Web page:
12. Widespread agreement on fundamental values. Let us focus on some basic values/goals common to many: sustainability, peace, justice, fairness, harmony, egalitarianism, love... Let me further acknowledge the infinite diversity of beings; but at the same time establish that there is widespread agreement among those involved in the PJ&E movements -- loosely defined -- (and largely among most of humanity) as to what constitutes appropriate living. You can see it in literature dealing with permaculture, bioregionalism, environmental protection, intentional communities, Green Party platforms, Rainbow Guides and newsletters, religions, and in many “mainstream” and even “right wing” publications, etc. In other words, tho it is difficult to articulate it in a way with which everyone will agree, we have a pretty clear and common idea of what it is. (I’m looking for intuitive understanding here, and throughout my observations, but the theme can be supported with extensive research.) And there is widespread agreement on what it is not -- murder, mayhem & destruction, ecological devastation, pollution, social injustice etc. People may do these things, but they generally do not publicly profess them to be their goals or values. They rationalize such things on the basis of necessity, not upon their intrinsic value as good things to do. Given reasonable alternatives, they would most often act differently.
13. Much energy is lost through people trying to get over on the system or doing other destructive things. This may take the form of outright thievery, vandalism, fraud, deception and other behaviours that diminish community well-being. Oftentimes people who are aware of such activities ignore it or at least do nothing about it. A lot of this failure to get involved is due to the perception that the whole system is messed up and some people need to cheat to get by and/or a general feeling of not belonging or feeling a part of the community; that the system is not really there to serve the public, so why bother. If we create an environment whereby the people are convinced that the community is genuinely concerned with the public welfare, then most people will participate in trying to make it work.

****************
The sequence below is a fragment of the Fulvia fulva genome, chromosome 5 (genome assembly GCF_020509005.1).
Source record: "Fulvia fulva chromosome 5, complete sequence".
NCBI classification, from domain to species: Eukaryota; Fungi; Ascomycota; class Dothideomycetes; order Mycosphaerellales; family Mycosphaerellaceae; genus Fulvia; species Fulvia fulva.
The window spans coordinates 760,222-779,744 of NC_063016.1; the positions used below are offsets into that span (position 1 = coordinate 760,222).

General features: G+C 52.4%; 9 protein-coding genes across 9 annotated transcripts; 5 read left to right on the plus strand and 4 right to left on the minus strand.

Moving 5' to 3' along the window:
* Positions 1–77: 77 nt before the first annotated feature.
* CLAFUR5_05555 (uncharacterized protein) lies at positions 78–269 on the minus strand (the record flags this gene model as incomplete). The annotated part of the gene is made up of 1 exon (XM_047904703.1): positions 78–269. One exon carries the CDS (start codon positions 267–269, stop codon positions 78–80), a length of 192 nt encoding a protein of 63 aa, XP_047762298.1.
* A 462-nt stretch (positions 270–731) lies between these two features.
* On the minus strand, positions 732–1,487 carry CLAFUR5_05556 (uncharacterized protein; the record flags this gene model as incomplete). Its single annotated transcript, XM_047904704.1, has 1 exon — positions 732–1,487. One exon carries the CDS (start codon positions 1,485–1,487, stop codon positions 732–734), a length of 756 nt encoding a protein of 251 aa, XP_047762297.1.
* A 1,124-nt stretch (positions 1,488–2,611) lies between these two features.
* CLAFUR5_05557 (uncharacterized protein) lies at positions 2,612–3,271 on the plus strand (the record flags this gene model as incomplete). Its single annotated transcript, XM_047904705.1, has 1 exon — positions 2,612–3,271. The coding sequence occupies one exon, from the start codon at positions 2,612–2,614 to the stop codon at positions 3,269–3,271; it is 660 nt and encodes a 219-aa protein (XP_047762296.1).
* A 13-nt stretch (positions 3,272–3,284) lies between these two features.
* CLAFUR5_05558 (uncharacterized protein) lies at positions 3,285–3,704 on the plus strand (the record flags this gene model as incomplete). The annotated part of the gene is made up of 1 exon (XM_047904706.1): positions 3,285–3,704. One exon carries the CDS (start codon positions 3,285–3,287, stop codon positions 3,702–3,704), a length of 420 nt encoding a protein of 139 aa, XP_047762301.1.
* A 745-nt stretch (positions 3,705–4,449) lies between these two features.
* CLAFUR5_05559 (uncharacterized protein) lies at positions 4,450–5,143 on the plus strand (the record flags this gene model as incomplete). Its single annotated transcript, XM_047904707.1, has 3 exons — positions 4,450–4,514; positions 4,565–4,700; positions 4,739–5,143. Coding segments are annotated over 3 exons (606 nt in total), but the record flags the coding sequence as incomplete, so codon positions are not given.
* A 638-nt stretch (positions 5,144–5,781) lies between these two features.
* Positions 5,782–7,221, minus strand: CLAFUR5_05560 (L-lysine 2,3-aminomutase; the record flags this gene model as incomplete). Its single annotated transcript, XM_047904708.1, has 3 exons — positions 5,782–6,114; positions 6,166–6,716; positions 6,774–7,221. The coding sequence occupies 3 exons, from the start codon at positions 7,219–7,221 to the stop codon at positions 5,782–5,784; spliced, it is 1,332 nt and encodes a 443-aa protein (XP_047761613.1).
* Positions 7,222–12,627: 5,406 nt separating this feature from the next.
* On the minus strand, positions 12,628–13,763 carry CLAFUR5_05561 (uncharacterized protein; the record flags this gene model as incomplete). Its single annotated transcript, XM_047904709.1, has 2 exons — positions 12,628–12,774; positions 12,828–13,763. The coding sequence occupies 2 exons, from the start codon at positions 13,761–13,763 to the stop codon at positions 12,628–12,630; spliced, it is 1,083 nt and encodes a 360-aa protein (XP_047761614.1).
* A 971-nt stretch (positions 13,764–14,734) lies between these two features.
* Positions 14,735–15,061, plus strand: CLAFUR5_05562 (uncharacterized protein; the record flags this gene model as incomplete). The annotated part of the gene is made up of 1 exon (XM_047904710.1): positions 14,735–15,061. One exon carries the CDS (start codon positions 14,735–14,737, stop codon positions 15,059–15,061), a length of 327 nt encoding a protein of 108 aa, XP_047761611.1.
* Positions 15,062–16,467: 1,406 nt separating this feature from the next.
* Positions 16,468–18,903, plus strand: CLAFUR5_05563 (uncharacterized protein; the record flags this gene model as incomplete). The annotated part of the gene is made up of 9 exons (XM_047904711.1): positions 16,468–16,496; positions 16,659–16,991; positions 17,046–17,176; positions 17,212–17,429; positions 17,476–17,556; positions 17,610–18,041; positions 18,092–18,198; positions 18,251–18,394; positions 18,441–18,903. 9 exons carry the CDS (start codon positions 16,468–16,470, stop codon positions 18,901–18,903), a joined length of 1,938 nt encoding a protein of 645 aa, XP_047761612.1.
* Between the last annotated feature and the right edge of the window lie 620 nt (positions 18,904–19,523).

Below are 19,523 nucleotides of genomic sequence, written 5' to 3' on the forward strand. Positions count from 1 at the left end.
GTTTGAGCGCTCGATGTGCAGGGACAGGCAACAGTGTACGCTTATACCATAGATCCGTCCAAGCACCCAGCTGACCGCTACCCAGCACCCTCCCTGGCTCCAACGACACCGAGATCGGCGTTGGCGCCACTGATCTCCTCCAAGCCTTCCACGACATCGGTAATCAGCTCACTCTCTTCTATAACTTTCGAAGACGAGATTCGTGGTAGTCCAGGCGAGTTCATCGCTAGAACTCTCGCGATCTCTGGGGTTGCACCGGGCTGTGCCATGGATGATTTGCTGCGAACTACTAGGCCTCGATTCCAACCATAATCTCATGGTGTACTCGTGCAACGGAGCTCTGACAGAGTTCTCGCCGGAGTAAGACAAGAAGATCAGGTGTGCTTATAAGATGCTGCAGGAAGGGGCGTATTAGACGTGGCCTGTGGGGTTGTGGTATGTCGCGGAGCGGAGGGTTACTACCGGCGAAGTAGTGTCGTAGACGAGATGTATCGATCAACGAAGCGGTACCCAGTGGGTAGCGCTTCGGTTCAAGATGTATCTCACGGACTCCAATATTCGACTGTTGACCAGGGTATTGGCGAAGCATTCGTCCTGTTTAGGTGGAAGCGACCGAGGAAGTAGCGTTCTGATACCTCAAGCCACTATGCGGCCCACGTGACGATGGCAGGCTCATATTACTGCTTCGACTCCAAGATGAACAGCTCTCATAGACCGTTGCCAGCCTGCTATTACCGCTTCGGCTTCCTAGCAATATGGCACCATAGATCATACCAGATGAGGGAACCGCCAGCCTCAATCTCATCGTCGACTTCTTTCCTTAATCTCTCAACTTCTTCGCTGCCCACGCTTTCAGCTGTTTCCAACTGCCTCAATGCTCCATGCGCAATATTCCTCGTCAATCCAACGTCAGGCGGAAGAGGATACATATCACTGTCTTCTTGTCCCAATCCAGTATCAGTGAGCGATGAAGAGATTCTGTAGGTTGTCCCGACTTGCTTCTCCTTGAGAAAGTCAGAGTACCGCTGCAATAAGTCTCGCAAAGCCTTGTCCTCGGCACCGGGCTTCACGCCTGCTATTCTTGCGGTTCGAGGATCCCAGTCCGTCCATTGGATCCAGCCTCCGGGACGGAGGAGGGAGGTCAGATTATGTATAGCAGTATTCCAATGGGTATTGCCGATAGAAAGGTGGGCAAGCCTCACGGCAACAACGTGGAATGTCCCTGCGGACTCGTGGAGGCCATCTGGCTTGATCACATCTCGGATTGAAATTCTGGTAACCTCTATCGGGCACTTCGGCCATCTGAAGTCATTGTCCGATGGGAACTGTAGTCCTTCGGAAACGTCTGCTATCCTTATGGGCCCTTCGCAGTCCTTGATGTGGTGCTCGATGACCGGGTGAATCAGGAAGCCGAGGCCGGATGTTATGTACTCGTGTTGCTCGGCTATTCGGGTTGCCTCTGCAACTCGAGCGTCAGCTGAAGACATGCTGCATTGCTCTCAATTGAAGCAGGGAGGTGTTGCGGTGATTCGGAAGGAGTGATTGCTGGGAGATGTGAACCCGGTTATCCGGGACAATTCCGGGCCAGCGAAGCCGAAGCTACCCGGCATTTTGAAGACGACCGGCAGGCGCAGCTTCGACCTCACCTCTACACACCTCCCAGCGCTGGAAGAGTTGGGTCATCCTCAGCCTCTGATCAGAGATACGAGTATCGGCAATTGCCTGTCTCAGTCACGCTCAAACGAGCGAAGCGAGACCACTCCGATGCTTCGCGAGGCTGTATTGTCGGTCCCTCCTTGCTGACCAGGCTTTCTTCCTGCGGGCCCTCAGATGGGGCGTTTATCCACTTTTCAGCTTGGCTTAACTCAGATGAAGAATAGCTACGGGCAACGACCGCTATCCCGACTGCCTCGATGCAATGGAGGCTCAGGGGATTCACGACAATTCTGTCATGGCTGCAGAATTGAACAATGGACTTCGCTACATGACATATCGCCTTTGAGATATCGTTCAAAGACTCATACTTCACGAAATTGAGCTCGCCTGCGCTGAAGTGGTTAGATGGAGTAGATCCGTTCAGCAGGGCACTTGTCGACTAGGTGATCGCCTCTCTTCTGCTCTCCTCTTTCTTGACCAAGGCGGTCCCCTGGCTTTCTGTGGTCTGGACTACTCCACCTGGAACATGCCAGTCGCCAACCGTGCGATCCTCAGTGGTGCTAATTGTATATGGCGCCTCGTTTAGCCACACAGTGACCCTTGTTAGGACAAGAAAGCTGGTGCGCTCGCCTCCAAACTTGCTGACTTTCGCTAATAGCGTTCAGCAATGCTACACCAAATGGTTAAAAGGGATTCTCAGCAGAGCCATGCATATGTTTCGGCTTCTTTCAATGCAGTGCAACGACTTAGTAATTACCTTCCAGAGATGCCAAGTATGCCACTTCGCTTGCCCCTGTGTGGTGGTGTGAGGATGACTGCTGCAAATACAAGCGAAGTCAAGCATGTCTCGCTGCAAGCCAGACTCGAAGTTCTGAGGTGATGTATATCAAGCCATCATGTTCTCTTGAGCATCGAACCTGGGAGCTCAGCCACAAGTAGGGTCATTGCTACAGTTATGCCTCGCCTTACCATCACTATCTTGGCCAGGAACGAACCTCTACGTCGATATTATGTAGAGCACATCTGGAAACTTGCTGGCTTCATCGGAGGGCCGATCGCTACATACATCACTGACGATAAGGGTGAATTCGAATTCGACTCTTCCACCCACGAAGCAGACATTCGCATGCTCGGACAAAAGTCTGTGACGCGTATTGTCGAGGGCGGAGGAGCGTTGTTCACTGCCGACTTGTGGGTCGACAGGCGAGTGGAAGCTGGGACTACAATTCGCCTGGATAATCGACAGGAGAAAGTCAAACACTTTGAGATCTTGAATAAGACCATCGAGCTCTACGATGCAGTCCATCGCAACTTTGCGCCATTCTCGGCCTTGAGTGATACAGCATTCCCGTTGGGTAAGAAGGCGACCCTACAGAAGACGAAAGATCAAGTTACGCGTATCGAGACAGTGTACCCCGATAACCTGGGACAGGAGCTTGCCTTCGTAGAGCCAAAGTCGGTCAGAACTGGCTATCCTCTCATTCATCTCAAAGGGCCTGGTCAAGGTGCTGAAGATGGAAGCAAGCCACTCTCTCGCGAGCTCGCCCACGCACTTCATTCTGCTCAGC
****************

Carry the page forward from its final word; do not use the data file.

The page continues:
This operates on many levels. There will be less reason to do destructive things because people will be better taken care of and feel less motivated to do them and more people will get involved on a personal level to further decrease destructive activities. This means that much fewer resources will have to be used for policing and other security measures. I think we are all aware of the multi-billion dollar security industry, both public and private. It could be greatly reduced. A sick note here. We need to recognize that with billions riding on the crime rate remaining high, there are pressures to keep it high, another expensive contradiction to our collective well-being and another reason to question whether those currently in power can be trusted to take us to paradise.
14. Mavericks. Although Industry is filled with collusion and conspiracy, there are Mavericks and we can often work with some of them.
15. Cottage Industries. Many people think that to make money in the marketplace they have to come up with something new and distinctive. Although the rare individual makes a fortune doing this, the vast majority who try fail. The way to make money in the marketplace is to perform a task, or deal with a commodity that people commonly pay money for and just provide it in a better way. Most people just want a congenial atmosphere, a quality product, and vendors who are honest, competent, helpful, and friendly. It is surprising how little of this exists out there. How often do you walk into a store and think how well this place is run. How many people do you know who cringe at the thought of going to a mechanic, plumber, electrician, doctor, dentist, or lawyer. It would not be difficult to compete with most businesses if we were willing to focus and commit energy to them. And we could add an element of environmental consciousness and social responsibility at little to “no extra charge”. A major contributor to our success here would be our natural constituency (markets) mentioned in reason 4.